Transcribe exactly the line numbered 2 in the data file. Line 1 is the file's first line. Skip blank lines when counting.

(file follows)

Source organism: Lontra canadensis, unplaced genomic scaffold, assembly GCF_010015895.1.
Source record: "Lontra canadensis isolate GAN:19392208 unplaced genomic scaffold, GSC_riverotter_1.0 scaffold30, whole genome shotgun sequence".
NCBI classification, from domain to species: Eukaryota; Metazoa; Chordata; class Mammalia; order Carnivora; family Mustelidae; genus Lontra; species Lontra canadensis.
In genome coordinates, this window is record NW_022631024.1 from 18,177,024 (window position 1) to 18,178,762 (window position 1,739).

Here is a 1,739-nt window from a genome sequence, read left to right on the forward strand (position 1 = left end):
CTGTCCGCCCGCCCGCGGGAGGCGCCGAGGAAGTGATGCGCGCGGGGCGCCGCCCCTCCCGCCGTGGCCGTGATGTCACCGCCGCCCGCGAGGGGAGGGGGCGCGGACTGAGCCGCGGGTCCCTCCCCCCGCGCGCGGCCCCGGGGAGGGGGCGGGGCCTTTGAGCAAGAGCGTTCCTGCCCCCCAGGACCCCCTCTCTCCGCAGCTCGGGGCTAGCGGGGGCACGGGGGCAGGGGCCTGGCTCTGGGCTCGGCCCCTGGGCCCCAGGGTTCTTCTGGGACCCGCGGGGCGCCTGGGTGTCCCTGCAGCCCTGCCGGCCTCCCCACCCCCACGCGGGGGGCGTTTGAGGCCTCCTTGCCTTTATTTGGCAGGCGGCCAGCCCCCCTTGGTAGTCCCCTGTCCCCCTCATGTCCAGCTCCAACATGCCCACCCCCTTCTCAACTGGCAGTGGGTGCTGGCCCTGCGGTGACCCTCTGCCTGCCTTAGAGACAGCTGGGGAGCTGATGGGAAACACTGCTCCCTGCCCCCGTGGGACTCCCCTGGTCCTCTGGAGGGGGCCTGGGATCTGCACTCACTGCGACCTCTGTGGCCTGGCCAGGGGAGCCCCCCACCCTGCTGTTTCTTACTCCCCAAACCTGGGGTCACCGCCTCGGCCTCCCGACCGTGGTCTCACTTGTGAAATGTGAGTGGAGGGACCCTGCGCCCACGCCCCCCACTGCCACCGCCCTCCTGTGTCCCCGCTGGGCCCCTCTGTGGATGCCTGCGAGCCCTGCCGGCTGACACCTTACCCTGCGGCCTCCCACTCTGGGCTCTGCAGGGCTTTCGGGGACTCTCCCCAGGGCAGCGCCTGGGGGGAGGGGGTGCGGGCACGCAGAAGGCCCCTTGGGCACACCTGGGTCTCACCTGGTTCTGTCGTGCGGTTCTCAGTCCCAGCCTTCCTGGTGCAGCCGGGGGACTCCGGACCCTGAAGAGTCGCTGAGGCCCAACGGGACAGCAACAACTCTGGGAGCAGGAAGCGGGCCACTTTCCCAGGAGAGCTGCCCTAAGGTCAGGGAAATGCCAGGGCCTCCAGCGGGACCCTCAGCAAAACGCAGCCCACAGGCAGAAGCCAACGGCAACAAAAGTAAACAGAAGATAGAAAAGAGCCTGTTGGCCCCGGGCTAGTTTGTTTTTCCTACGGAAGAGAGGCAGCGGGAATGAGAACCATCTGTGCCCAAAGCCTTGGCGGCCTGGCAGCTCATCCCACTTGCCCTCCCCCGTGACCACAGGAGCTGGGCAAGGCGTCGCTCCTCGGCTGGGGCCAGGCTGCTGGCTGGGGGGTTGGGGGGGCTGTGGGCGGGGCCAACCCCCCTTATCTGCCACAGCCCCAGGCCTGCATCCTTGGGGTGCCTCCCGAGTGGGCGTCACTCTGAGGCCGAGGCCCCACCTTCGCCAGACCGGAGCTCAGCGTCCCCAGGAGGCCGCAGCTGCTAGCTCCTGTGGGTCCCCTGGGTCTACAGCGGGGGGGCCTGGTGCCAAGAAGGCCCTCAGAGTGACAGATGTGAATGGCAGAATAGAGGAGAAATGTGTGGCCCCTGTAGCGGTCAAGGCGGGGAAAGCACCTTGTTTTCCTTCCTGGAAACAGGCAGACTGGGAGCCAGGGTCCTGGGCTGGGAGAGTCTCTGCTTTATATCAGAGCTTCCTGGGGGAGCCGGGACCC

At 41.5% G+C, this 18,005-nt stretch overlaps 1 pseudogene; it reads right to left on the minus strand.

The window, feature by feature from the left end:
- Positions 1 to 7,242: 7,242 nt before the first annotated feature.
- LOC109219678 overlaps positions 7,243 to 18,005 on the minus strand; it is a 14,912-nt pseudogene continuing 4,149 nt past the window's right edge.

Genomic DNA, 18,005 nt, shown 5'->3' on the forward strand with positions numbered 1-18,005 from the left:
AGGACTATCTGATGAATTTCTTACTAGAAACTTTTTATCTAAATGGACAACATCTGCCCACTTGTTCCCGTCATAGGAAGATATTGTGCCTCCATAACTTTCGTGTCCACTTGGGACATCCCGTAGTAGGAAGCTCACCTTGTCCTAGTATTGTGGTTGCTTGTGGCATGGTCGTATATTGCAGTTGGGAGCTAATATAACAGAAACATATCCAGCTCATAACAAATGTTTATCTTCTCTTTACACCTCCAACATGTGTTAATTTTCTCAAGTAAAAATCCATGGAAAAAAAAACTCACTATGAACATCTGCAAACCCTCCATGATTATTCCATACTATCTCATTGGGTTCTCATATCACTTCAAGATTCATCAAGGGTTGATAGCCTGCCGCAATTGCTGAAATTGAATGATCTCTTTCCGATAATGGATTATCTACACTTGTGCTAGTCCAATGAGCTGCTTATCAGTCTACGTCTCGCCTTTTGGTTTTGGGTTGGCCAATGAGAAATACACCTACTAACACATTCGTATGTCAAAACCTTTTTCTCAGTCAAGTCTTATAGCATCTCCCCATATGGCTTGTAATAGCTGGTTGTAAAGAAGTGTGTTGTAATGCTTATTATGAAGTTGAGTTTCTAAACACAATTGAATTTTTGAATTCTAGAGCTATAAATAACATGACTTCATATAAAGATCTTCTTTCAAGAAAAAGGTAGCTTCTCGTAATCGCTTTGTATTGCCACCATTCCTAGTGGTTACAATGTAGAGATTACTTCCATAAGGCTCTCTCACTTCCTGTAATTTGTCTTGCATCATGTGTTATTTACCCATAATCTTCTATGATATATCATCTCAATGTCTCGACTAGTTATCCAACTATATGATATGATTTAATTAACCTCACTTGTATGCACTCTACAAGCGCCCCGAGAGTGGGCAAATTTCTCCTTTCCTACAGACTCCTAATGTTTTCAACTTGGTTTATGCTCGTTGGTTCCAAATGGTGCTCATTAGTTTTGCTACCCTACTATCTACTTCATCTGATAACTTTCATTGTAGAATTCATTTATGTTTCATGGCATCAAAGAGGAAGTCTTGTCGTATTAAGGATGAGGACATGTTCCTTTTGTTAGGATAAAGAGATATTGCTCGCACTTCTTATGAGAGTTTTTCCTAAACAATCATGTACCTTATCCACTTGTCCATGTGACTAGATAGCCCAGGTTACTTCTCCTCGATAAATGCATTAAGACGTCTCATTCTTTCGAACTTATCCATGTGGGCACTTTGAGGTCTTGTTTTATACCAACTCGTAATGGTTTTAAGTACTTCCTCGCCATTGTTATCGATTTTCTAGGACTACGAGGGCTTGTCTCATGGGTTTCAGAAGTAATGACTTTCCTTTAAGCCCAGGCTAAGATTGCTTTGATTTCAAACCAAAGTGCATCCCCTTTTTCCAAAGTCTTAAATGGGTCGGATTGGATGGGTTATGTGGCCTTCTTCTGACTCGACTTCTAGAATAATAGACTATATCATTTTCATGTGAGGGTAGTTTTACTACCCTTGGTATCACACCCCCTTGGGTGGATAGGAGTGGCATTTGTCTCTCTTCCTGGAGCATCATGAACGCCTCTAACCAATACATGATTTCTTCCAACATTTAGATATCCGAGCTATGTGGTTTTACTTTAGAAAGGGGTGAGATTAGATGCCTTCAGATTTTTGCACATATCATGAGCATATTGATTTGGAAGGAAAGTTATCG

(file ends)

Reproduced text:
Source record: "Lontra canadensis isolate GAN:19392208 unplaced genomic scaffold, GSC_riverotter_1.0 scaffold30, whole genome shotgun sequence".